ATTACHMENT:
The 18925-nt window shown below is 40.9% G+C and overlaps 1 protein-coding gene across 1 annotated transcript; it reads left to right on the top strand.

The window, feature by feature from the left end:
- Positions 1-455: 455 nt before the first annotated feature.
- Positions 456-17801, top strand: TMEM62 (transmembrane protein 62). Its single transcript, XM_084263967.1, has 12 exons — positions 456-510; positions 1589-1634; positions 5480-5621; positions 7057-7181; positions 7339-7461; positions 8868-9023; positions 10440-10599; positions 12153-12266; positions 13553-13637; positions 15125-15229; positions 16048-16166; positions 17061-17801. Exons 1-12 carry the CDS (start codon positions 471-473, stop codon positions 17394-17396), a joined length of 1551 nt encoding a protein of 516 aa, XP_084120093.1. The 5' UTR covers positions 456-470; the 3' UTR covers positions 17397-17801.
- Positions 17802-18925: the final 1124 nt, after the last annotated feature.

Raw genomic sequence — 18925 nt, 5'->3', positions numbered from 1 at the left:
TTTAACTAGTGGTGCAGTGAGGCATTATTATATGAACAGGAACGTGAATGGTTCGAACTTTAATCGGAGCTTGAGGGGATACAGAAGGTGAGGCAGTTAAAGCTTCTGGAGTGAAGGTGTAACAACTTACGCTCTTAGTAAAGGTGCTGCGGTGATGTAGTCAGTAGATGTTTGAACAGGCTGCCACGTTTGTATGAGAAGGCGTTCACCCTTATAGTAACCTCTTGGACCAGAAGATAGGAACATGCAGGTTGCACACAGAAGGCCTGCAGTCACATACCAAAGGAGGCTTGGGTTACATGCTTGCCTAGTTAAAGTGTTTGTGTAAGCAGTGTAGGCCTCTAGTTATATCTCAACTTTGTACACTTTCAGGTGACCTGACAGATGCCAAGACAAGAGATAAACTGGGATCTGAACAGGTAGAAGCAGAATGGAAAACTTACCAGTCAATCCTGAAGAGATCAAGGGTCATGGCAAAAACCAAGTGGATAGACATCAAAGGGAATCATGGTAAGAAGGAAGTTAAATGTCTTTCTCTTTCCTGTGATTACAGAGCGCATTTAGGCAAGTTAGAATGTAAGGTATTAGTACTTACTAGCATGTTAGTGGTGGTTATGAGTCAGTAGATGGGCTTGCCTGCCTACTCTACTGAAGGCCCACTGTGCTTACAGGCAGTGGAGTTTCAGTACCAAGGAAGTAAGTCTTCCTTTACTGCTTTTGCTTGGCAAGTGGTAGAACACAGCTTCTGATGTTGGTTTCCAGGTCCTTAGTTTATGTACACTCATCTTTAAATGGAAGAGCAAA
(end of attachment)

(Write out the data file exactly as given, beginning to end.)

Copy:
The 18925-nt window shown below is 40.9% G+C and overlaps 1 protein-coding gene across 1 annotated transcript; it reads left to right on the top strand.

The window, feature by feature from the left end:
- Positions 1-455: 455 nt before the first annotated feature.
- Positions 456-17801, top strand: TMEM62 (transmembrane protein 62). Its single transcript, XM_084263967.1, has 12 exons — positions 456-510; positions 1589-1634; positions 5480-5621; positions 7057-7181; positions 7339-7461; positions 8868-9023; positions 10440-10599; positions 12153-12266; positions 13553-13637; positions 15125-15229; positions 16048-16166; positions 17061-17801. Exons 1-12 carry the CDS (start codon positions 471-473, stop codon positions 17394-17396), a joined length of 1551 nt encoding a protein of 516 aa, XP_084120093.1. The 5' UTR covers positions 456-470; the 3' UTR covers positions 17397-17801.
- Positions 17802-18925: the final 1124 nt, after the last annotated feature.

Raw genomic sequence — 18925 nt, 5'->3', positions numbered from 1 at the left:
TTTAACTAGTGGTGCAGTGAGGCATTATTATATGAACAGGAACGTGAATGGTTCGAACTTTAATCGGAGCTTGAGGGGATACAGAAGGTGAGGCAGTTAAAGCTTCTGGAGTGAAGGTGTAACAACTTACGCTCTTAGTAAAGGTGCTGCGGTGATGTAGTCAGTAGATGTTTGAACAGGCTGCCACGTTTGTATGAGAAGGCGTTCACCCTTATAGTAACCTCTTGGACCAGAAGATAGGAACATGCAGGTTGCACACAGAAGGCCTGCAGTCACATACCAAAGGAGGCTTGGGTTACATGCTTGCCTAGTTAAAGTGTTTGTGTAAGCAGTGTAGGCCTCTAGTTATATCTCAACTTTGTACACTTTCAGGTGACCTGACAGATGCCAAGACAAGAGATAAACTGGGATCTGAACAGGTAGAAGCAGAATGGAAAACTTACCAGTCAATCCTGAAGAGATCAAGGGTCATGGCAAAAACCAAGTGGATAGACATCAAAGGGAATCATGGTAAGAAGGAAGTTAAATGTCTTTCTCTTTCCTGTGATTACAGAGCGCATTTAGGCAAGTTAGAATGTAAGGTATTAGTACTTACTAGCATGTTAGTGGTGGTTATGAGTCAGTAGATGGGCTTGCCTGCCTACTCTACTGAAGGCCCACTGTGCTTACAGGCAGTGGAGTTTCAGTACCAAGGAAGTAAGTCTTCCTTTACTGCTTTTGCTTGGCAAGTGGTAGAACACAGCTTCTGATGTTGGTTTCCAGGTCCTTAGTTTATGTACACTCATCTTTAAATGGAAGAGCAAA